Federal privacy legislation that has stalled in Congress for months has a new impetus, as questions about the use of location and health data during the pandemic are bringing privacy considerations to the fore.
“The pandemic has further heightened the demand for Federal privacy legislation,” said Christine Wilson, a commissioner on the Federal Trade Commission (FTC), speaking during a June 3 Brookings Institution event. Wilson said Federal privacy legislation “could have provided useful guardrails” for the new, complex questions about the use of health and location data.
In December 2019, the top Democrat on the Senate Committee on Commerce, Science, and Transportation, Sen. Maria Cantwell, D-Wash., introduced the Consumer Online Privacy Rights Act (COPRA). Also in December, committee member Sen. Brian Schatz, D-Hawaii, introduced a bill, the Data Care Act of 2019.
The committee’s chairman, Sen. Roger Wicker, R-Miss., released a draft of privacy legislation, the United States Consumer Data Privacy Act (USCDPA), last year as well. And in March 2020, Sen. Jerry Moran, R-Kan., introduced the Consumer Data Privacy and Security Act. All four efforts have not yet yielded the desired Federal legislation, as states like California and Washington have worked to create their own privacy laws.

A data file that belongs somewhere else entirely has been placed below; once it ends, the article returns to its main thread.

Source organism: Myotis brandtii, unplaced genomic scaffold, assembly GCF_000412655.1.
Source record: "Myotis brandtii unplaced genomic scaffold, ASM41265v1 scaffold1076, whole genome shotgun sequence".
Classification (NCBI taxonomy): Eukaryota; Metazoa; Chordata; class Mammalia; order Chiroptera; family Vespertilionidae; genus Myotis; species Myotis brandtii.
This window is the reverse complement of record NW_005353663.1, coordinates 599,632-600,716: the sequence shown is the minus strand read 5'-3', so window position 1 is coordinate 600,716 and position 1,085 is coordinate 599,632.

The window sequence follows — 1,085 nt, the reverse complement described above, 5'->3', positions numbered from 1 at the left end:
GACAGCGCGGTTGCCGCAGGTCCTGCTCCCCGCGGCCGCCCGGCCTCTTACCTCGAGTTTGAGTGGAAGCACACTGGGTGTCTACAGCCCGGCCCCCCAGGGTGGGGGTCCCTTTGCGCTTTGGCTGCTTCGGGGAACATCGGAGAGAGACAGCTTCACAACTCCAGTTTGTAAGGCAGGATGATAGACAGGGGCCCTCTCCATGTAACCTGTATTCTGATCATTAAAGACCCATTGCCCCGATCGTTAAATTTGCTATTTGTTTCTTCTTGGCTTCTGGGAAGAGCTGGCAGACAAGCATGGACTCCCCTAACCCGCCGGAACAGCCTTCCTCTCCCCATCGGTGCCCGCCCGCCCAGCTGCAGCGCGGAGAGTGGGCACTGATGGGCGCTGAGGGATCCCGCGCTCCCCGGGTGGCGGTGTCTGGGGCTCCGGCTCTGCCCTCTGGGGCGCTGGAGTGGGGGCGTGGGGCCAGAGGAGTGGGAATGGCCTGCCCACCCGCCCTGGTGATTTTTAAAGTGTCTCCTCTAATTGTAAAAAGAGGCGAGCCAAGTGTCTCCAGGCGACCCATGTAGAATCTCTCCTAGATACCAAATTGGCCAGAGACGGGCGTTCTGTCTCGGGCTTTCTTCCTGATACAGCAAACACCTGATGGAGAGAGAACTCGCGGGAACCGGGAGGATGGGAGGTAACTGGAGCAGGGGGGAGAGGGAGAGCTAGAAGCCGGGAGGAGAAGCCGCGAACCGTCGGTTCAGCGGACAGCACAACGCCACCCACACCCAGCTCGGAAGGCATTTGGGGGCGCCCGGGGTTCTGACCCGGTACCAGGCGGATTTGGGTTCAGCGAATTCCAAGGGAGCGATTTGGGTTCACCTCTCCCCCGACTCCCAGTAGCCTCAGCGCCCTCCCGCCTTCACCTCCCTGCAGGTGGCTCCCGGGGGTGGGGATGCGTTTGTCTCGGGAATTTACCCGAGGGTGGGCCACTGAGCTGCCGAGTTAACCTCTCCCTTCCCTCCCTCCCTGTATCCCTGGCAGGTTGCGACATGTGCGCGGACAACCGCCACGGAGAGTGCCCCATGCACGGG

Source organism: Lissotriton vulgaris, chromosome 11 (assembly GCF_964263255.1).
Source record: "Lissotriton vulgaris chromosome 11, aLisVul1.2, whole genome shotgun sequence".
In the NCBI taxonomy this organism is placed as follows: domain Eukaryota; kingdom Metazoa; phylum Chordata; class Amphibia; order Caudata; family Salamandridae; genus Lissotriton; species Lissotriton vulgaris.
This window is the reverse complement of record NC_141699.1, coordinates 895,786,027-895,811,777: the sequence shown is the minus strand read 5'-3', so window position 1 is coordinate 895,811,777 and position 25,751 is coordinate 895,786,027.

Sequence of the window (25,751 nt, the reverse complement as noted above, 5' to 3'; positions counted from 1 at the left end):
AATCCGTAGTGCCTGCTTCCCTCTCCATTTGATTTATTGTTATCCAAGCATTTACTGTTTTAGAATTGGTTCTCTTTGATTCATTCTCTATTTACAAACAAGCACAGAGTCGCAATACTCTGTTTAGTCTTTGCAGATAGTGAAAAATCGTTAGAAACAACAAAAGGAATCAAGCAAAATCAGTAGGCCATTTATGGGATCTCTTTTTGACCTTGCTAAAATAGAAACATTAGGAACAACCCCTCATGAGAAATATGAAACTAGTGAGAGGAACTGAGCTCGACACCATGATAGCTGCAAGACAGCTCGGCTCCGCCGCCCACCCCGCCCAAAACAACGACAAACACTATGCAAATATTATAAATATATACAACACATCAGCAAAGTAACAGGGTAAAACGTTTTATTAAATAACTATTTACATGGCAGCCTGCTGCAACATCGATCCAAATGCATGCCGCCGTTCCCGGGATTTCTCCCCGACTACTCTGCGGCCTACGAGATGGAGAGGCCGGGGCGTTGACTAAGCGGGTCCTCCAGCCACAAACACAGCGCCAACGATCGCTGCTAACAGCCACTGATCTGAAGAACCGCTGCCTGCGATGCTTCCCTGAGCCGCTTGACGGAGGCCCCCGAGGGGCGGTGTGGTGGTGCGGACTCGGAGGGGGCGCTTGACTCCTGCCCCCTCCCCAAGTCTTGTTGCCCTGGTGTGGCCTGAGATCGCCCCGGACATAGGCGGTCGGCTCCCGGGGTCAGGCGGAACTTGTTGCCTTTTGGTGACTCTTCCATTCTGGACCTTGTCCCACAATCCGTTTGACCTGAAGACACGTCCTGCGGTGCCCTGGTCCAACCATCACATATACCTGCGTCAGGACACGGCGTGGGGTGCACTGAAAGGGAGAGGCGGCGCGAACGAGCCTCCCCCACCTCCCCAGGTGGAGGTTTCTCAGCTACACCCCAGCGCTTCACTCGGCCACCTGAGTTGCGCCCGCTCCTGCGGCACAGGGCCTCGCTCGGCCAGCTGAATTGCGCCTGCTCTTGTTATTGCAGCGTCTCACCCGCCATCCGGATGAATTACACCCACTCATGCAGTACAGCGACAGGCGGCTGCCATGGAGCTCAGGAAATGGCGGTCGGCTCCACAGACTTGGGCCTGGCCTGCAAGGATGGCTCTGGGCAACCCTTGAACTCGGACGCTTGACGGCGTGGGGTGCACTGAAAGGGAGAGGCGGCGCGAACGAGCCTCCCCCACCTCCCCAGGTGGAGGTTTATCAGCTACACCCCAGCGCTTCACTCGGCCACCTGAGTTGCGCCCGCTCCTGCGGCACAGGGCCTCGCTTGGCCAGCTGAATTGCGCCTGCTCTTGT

“The real sticking points [in Federal privacy legislation] are preemption and the private right of action,” said Cameron Kerry, former acting secretary of the Department of Commerce and a visiting fellow at Brookings, during the June 3 event. Kerry is a co-author of the recent Brookings report, “Bridging the Gaps: A Path Forward to Federal Privacy Legislation,” which seeks solutions to those sticking points.
Kerry said he talked to people on Capitol Hill about Federal privacy legislation on March 11 and “came away surprisingly optimistic that we could move forward.”
The issue of preemption of state laws by a Federal law is one of the two issues where “Wicker and Cantwell are the furthest apart,” the report states. “Our report seeks to unfreeze the privacy debate by exploring and offering a middle ground.”
“The standard that we propose is to preempt laws that address collection, processing, sharing, or security of covered data ‘to the extent inconsistent with’ a Federal law,” said Kerry, regarding Federal preemption. He further recommended that the law be revisited after eight years.
The report generally recommends that the private right of action be limited to those with “actual damages.” Kerry, who acknowledged he is part of a Microsoft advisory board, said this recommendation is to address the concern about the increased litigation, or “gotcha lawsuits.”
“Privacy is a journey,” said Julie Brill, chief privacy officer at Microsoft and a former FTC commissioner. “What we need to do is get good provisions in place, and then come back, see how they’ve worked, and then improve them.”